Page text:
My Books

All Riches Come From Injustice: The Anti-mammon Witness of the Early Church & Its Anti-capitalist Relevance (2023)

All Riches Come From Injustice examines the anti-mammon witness of the Early Church and its relevance for today. Stephen D. Morrison analyzes six critical insights from the Patristic writers: First, why they questioned the salvation of the rich; second, the commonality of the earth (and what it meant for common vs. private ownership); third, the injustice of hoarded riches; fourth, contentment and the sin of luxury; fifth, usury; and sixth, the tyranny of mammon. Morrison then argues that the witness of Scripture and the Early Church points toward anti-capitalism today.

This is a radical book—fitting for radical times. Our situation is marked by unprecedented inequality, where eight men hoard more than half of humanity’s wealth. This book calls the Church back to its radical critique of mammon, which the first Christians considered essential to the message of Jesus, not secondary. Our declaration must again be, “Jesus is Lord, not mammon!”

Available now on Amazon and my website.

Christ’s Wait for Godot: A Theological Appreciation of Samuel Beckett (2021)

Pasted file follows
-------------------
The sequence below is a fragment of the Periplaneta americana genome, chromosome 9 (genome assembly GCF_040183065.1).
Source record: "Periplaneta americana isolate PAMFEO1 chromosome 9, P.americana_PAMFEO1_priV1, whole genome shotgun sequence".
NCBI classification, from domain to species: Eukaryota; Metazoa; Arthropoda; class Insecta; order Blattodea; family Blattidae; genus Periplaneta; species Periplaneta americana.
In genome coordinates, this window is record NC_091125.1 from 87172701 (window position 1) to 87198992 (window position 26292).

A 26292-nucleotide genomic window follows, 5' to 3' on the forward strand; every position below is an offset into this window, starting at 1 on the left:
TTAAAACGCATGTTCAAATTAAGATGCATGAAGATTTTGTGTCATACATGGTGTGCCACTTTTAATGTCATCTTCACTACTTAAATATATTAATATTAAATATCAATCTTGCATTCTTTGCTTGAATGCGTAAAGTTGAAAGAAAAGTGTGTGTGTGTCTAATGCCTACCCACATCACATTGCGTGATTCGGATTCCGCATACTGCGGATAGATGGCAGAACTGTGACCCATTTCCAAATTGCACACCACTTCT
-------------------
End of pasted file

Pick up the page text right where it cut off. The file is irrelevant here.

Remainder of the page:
Often bleak and blasphemous, Samuel Beckett’s writing is not commonly considered a source of spiritual courage and theological depth, but “Christ’s Wait for Godot” finds much to admire in Beckett’s grey world. Stephen D. Morrison leverages his expertise in Jürgen Moltmann’s theology to read Beckett with a theologian’s eye and discover many surprising parallels. By also gleaning from the insights of Paul Tillich, Karl Barth, Dietrich Bonhoeffer, and the mystical and apophatic traditions, Morrison arrives at a highly original reading of Beckett that is at once comforting and challenging.

Most critics studying Beckett’s religious themes fail to reckon with the strength of his spiritual sensibilities. But there is tremendous metaphysical depth to Beckett’s obsession with suffering, protest, longing, and hope. Morrison strives to uncover new ways of reading Beckett’s work by taking his spiritual sensibilities seriously and reading him theologically. The result is a book at once hopeful and honest. In the end, it is Beckett’s humanity that impresses us the most. And in these uncertain times, we need writers who courageously wrestle with God, truth, and meaning.

Available now on my web store, Amazon.


James Cone in Plain English (2020)